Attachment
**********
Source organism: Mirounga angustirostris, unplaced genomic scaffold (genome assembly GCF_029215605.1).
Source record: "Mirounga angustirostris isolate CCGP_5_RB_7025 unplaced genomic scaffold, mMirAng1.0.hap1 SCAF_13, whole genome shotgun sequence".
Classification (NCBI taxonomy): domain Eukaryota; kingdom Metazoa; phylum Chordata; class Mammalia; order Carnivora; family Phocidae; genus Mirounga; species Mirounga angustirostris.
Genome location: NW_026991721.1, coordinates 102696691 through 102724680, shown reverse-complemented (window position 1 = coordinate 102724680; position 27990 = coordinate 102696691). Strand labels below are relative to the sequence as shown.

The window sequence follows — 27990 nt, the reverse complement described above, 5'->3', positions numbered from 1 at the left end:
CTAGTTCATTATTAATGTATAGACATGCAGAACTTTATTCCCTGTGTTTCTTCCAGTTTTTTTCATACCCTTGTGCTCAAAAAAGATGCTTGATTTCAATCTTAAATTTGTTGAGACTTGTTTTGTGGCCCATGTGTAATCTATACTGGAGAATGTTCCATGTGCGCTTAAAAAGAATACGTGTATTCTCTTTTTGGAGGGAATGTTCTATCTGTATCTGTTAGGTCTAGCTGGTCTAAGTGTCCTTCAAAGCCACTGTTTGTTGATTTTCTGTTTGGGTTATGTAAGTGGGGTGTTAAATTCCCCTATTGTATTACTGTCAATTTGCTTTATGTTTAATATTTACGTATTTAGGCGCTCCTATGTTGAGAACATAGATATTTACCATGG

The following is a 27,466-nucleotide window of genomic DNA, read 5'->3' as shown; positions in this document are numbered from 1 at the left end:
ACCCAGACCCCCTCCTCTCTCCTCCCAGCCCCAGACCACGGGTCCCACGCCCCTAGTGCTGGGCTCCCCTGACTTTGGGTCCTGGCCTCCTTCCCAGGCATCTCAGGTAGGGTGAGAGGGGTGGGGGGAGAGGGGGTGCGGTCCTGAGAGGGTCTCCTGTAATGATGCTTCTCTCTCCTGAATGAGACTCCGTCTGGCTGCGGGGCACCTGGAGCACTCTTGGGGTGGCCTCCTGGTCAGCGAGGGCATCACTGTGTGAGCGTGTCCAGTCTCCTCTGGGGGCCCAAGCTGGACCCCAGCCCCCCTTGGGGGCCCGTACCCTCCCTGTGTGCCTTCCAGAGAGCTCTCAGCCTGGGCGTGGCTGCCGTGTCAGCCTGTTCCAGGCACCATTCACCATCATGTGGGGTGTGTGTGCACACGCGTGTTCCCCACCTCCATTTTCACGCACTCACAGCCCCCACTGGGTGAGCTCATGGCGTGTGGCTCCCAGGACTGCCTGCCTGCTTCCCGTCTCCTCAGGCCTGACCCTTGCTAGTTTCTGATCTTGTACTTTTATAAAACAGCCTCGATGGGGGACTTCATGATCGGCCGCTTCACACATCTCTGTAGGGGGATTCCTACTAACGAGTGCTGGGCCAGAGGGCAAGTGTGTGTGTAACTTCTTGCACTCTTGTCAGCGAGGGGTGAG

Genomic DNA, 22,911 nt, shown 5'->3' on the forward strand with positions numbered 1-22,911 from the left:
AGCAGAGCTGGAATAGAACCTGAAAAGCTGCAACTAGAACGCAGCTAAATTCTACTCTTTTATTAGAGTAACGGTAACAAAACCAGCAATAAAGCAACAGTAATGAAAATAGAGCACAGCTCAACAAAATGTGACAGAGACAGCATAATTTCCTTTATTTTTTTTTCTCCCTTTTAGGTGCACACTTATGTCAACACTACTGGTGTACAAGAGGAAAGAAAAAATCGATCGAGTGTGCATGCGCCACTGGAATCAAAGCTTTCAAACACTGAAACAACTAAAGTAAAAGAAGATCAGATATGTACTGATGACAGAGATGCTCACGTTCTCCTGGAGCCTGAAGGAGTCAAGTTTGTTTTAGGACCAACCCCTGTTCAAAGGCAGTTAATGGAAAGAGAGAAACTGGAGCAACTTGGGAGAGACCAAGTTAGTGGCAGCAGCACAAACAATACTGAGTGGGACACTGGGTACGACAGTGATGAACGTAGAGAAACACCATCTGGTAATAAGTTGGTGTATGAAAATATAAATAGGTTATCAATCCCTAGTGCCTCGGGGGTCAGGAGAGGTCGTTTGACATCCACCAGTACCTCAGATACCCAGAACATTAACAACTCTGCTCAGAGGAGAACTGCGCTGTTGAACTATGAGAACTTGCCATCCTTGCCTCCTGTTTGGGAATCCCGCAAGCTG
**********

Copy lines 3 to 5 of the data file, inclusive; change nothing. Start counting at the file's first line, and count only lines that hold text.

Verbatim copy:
Classification (NCBI taxonomy): domain Eukaryota; kingdom Metazoa; phylum Chordata; class Mammalia; order Carnivora; family Phocidae; genus Mirounga; species Mirounga angustirostris.
Genome location: NW_026991721.1, coordinates 102696691 through 102724680, shown reverse-complemented (window position 1 = coordinate 102724680; position 27990 = coordinate 102696691). Strand labels below are relative to the sequence as shown.

The window sequence follows — 27990 nt, the reverse complement described above, 5'->3', positions numbered from 1 at the left end: